Um...there's this guy in my neck of the woods who gets a lot of letters published in the Fresno Bee. His name is Christopher Tasy, and he is about to achieve a rare feat on those opinion pages: this week, his name seemingly crops up more than that of either the President or the President-elect. In fact, he's been featured in the Bee's opinion pages twice in less than a month, and publicly berated by several other letter writers to the Bee. Why, it's a veritable Tasy-fest.

Now, this is hard to do. To quote the Bee's automatic response to my most recent submission:

Letters to the editor should be 200 words or less. Only one letter per month per writer will be considered.

So how did Mr. Tasy make this happen?

Well, he wrote a special piece for the Bee's Opinion Pages decrying the apparent apostasy of the majority of American Catholics. While opinion, it doesn't count as a 'letter to the editor'. The piece appeared here on Dec. 27th, but for those of you don't care to read it, he reads Catholic politicians the Riot Act for receiving communion while publicly rejecting this or that teaching of the church's hierarchy. Responses, including mine, were in general unfavorable.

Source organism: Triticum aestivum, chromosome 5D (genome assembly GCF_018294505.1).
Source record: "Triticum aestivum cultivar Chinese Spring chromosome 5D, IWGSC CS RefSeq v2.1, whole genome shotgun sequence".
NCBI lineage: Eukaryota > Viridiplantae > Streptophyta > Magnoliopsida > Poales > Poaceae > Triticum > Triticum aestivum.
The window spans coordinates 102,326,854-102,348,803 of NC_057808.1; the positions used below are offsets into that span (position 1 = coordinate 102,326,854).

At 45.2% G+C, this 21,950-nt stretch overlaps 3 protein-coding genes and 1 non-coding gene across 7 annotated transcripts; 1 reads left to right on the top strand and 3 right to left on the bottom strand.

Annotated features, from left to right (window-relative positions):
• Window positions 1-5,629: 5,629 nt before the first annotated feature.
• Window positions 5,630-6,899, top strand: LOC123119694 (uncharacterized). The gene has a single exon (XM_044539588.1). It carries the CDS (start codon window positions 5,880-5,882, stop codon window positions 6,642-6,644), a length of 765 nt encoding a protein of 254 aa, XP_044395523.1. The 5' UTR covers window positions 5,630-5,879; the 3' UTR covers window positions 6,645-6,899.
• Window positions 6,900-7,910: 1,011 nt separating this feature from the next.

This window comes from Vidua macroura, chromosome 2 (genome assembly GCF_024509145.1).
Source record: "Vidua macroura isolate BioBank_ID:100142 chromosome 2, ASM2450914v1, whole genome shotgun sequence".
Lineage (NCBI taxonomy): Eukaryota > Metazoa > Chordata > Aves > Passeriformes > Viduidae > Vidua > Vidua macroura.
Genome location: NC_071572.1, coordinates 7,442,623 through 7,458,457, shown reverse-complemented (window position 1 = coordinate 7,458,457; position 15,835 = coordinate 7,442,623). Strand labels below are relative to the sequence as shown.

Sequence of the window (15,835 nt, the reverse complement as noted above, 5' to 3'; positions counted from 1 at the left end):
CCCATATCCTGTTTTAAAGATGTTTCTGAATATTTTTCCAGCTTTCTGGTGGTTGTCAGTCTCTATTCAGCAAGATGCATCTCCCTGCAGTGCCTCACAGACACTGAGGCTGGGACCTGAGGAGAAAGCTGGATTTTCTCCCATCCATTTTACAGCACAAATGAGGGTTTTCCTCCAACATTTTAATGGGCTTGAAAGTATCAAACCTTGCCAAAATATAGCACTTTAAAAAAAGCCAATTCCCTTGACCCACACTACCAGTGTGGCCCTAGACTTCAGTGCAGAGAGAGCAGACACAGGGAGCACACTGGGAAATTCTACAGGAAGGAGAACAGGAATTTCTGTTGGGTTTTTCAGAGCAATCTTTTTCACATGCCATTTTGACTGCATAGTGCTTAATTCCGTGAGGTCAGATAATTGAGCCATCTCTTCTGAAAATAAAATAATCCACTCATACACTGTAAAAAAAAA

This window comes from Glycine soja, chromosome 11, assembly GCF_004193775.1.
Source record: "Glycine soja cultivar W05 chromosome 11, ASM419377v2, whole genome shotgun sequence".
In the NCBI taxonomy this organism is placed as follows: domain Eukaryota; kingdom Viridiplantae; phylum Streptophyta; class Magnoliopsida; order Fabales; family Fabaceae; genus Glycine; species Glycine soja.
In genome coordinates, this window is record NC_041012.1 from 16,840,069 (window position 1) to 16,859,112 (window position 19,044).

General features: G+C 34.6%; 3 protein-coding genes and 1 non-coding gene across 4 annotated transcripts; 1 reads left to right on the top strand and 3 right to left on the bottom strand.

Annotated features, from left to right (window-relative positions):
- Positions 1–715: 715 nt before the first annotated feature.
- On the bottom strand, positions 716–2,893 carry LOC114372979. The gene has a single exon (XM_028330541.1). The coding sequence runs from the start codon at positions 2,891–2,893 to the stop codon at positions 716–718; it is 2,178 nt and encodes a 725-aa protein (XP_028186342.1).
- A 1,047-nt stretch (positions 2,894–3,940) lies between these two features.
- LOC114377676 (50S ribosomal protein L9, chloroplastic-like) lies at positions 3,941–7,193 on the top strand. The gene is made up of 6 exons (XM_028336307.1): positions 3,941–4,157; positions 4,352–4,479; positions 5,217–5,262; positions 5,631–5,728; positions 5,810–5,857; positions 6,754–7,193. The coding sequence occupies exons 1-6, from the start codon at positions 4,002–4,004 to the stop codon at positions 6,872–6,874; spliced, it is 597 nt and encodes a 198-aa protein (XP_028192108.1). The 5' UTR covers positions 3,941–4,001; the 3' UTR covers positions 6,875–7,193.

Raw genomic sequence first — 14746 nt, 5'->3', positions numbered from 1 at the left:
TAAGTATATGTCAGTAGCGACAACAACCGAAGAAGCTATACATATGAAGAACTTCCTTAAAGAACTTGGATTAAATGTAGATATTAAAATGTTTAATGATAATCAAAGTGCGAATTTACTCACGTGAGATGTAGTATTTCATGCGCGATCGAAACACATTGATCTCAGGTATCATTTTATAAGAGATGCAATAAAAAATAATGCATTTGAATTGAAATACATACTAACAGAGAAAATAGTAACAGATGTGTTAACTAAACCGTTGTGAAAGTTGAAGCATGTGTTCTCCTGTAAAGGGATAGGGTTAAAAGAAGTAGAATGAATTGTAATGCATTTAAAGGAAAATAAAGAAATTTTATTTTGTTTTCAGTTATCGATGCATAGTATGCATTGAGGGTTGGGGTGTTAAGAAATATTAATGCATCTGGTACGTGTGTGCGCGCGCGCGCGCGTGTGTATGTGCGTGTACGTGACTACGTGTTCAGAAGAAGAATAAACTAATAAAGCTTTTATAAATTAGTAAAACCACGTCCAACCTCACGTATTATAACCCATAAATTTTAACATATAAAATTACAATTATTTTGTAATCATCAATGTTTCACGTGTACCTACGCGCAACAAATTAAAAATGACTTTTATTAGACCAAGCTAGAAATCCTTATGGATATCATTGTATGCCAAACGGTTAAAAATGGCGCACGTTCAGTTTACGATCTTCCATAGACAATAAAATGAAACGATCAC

I wrote (and the Bee published), in part, that Mr. Tasy "complains that many politicians (such as our governor) similarly reject the church's teachings on those points, and yet continue to receive the sacraments, also in violation of the church's teachings.

Gosh! Does Mr. Tasy not recognize the endless regress such logic leads to? You can't use one claim of authority to justify another claim by the same authority. That trick only works for those who've already swallowed the entire bill of goods, and think that their particular costumed hierarchy of the sexless is inherently infallible.

Anyway, here's my advice to true believers like Mr. Tasy: Bar every politician who doesn't toe the line with the church's doctrine from receiving the sacraments. Draw a line in the sand, plunge a sword of division into the faithful and see just how many of the 62% call your bluff."

Others were, if anything, even less respectful. Adam Wall at Gustav's Groupie was merely dismissive: "Yup, this absurd column denigrating Americans for not being Catholic enough was distributed to a readership of at least 400,000 people. A lot of words just to make a plea to join their intolerance."

Jeffrey Eisenger (whom the Bee also published) similarly pulled no punches:

"Christoper G. Tasy's Dec. 27 Valley Voices piece is filled with such inaccuracies, misrepresentations and false premises as to render it more comedy sketch material than serious commentary.

Outright fabrications, such as the claim that the pope has been the world's moral conscience, are simply laughable. One need only look back to the pope's inaction during World War II to see the moral vacuum at the Vatican. Ghandi was a much better moral example than many popes.

Mr. Tasy also downplays the child-abuse scandal by claiming that the accused were less than 1% of the priesthood. What he ignores is that the real issue was the cover-up by church leaders, which allowed the abuse to continue unchecked in too many cases.